There has been an under-utilization of mental health expertise. In Oregon, only 5.3% of cases that resulted in a prescription being written involved a referral for a psychiatric evaluation. The data is not available, but it is possible that 100% of the glaringly obvious cases where a person did not have capacity simply did not rise to the level of requiring a mental health expert and the attending physician was comfortable making that determination without the expert consultation. However, it is also possible that patients fell through the cracks and that some percentage of those ultimately receiving the lethal prescription would have benefited by a more thorough capacity assessment by a trained and licensed expert in capacity assessments.
Here are some sobering statistics:
• In Oregon, 25% of those making requests for physician-assisted death had evidence for clinical depression.
• Non-psychiatrists frequently fail to diagnose depression (12-25% detection rates in a variety of medical settings).
• The relationship between mental illness and capacity in dying patients is not clearly defined.
• In terminally ill patients, treating depression lessened the desire to hasten death.
• In Oregon, only 6% of psychiatrists felt very confident in their ability to decipher mental illness significantly influencing decision-making capacity.
• In one study, 58% of American forensic psychiatrists felt that a diagnosis of Major Depression should result in an automatic finding of incapacity regardless of the decision of physician-assisted dying .
• In one studty, 78% of American forensic psychiatrists surveyed believed that “a very stringent standard should be used to determine competence to consent to physician-assisted suicide.”
• Only 11% of American forensic psychiatrists thought that any licensed physician could perform the required capacity evaluation.
Based on all of the above, the evaluation of terminally ill patients seeking aid-in-dying medication should ideally involve more than just a bare-bones capacity evaluation. At a minimum, clinical psychiatric considerations including demoralization and depression should be thoughtfully examined, in addition to a thorough capacity assessment performed to the highest of standards.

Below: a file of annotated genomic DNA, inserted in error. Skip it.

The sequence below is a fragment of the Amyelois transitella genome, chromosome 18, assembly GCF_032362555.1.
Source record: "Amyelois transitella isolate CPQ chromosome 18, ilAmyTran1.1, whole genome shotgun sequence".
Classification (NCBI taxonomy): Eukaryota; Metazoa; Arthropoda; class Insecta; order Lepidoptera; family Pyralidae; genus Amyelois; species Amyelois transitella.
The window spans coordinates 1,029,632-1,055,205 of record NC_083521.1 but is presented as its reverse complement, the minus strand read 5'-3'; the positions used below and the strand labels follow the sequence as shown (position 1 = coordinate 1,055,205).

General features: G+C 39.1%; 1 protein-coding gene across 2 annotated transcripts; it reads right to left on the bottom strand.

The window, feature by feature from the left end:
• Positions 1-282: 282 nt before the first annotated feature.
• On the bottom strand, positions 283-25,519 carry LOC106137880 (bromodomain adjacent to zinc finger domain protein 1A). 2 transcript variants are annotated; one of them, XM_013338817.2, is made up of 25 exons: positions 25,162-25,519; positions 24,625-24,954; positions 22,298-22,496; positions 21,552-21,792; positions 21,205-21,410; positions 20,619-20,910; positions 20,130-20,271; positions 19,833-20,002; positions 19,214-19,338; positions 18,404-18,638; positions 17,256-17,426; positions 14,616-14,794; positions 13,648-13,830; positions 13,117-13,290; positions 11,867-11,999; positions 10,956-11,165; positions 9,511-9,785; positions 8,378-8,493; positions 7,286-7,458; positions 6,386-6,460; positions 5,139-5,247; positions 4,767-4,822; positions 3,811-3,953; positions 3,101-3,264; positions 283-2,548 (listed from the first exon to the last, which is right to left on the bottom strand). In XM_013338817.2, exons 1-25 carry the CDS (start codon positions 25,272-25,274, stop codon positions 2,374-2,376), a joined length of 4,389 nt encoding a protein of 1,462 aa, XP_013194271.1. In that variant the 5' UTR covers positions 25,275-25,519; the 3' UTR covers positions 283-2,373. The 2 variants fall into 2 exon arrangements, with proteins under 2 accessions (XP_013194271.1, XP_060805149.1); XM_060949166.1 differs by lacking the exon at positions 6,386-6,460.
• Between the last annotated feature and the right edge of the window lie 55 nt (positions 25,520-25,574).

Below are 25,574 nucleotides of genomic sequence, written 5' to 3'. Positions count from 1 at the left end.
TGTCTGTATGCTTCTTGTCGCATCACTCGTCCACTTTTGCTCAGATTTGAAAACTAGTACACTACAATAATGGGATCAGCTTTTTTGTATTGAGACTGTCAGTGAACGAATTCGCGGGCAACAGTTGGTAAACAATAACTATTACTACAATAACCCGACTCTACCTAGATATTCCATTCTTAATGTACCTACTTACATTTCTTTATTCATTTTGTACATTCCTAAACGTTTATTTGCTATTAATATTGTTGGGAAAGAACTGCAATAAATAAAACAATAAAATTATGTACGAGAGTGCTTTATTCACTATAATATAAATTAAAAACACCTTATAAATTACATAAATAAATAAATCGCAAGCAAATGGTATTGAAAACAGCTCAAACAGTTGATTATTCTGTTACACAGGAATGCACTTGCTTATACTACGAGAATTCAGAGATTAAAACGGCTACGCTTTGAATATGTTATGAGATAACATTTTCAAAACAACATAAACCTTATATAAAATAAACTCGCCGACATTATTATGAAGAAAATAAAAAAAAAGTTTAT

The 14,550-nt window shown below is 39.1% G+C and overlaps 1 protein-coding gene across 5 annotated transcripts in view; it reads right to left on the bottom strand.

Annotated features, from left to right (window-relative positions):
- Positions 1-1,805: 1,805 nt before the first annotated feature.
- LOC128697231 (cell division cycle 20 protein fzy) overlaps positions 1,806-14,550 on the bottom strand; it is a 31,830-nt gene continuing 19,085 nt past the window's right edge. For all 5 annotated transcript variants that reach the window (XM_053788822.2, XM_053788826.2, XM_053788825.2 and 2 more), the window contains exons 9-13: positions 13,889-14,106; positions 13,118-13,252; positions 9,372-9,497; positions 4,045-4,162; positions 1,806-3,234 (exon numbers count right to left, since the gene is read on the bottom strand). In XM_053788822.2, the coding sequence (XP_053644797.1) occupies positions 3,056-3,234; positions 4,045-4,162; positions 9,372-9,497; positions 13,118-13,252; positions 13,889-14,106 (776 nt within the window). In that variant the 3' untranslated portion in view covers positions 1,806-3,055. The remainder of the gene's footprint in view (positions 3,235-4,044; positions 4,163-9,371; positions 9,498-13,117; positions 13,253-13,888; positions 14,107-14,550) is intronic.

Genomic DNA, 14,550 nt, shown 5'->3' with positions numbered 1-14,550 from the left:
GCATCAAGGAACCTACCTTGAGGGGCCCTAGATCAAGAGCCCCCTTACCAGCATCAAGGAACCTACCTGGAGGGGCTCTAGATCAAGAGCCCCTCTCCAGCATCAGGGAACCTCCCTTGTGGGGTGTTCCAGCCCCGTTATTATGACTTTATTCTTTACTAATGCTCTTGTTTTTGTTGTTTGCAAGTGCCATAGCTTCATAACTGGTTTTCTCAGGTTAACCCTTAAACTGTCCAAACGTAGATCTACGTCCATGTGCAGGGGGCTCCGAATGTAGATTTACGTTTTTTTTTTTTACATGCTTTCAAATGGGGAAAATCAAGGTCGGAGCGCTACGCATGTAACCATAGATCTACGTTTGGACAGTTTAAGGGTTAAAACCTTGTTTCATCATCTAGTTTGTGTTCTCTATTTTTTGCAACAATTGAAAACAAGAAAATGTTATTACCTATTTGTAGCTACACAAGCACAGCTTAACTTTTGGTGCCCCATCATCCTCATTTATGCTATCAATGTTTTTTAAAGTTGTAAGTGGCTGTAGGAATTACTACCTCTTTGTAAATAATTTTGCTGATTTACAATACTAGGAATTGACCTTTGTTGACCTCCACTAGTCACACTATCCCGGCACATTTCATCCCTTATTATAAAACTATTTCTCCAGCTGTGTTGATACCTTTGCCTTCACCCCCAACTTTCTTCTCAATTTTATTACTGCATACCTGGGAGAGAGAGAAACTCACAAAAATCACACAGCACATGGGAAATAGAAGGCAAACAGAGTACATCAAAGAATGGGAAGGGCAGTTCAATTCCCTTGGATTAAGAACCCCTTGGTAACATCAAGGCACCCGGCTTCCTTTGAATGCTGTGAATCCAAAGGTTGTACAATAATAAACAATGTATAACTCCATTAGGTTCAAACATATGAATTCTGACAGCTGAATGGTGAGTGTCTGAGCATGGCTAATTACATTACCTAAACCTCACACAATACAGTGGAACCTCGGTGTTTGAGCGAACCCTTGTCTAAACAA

As a final note, the End-of-Life Options Act presents ethical questions. Although the new law strictly defines the behavior in a way that it is not to be considered suicide, this is at odds with the current definitions of suicide used by the Centers for Disease Control and Prevention, the American Psychiatric Association and the American Psychological Association. The American Psychiatric Association does not currently have a position statement regarding physician aid-in-dying, but a resource document is in the process of being created. The American Medical Association cites in Opinion E-2.211 that “allowing physicians to participate in assisted suicide would cause more harm than good. Physician-assisted suicide is fundamentally incompatible with the physician’s role as healer, would be difficult or impossible to control, and would pose serious societal risks.” There may be cases where physicians or hospitals should consider ethics consultations.
Physicians and hospitals will not be obligated to participate in this act. However, those that opt-in would be wise to familiarize themselves with elements likely to pose foreseeable barriers in the process of arriving at an ultimate decision to prescribe a lethal medication to a terminally ill patient who requests it. Our position is that all cases of terminally ill patients who are seeking help in dying from healthcare providers should be referred to a mental health provider. Further, because of the complexities outlined above and the nature of stringent standard by which these capacity evaluations should be completed, we recommend consultation with a forensically-trained psychiatrist who may have additional skills and expertise in performing the necessary evaluation and providing comprehensive and more legally sound documentation of the rationale behind the outcome of the evaluation.
At Rocky Mountain Forensic Psychiatry, we are available to perform mental health evaluations for individuals pursuing the End-of-Life Act for questions related to capacity, screening for mental illness, or for consultation in areas ranging from clinical decision-making (e.g. treatment of depression) to ethical dilemmas. For more information, Contact Us.
Additional Suggested References:
* Breitbart et al. Impact of treatment for depression on desire for hastened death in patients with advanced AIDS. Psychosomatics. 2010 Mar-Apr;51(2):98-105.
* Carlson WL, Ong TD. Suicide in later life: failed treatment or rational choice? Clin Geriatr Med. 2014;30(3):553-576.
* Ganzini L et al. Attitudes of Oregon psychiatrists toward physician-assisted suicide. Am J Psychiatry. 1996 Nov;153(11):1469-75.
* Ganzini L et al. Evaluation of competence to consent to assisted suicide: views of forensic psychiatrists. Am J Psychiatry. 2000 Apr;157(4):595-600.
* Ganzini L et al. Prevalence of depression and anxiety in patients requesting physicians’ aid in dying: cross sectional survey BMJ 2008;337:a1682
* McCormack R1, Fléchais R. The role of psychiatrists and mental disorder in assisted dying practices around the world: a review of the legislation and official reports. Psychosomatics. 2012 Jul-Aug;53(4):319-26.<br>
* Mystakidou K et al. Desire for Death Near the End of Life: The Role of Depression, Anxiety and Pain. Gen Hosp Psychiatry. 2005:27(4), 258-262.
* Rich BA. Pathologizing Suffering and the Pursuit of a Peaceful Death. Cambr Quarterly Healthcare Ethics 2014; 23:403.
* Rodriguez DS et al. Management of a request for physician-assisted suicide. Am J Hosp Palliat Care. 2010 Feb;27(1):63-5.
* Weinberger et al. End-of-Life Mental Health Assessments for Older Aged, Medically Ill Persons With Expressed Desire to Die. J Am Acad Psychiatry Law 2014; 42:350.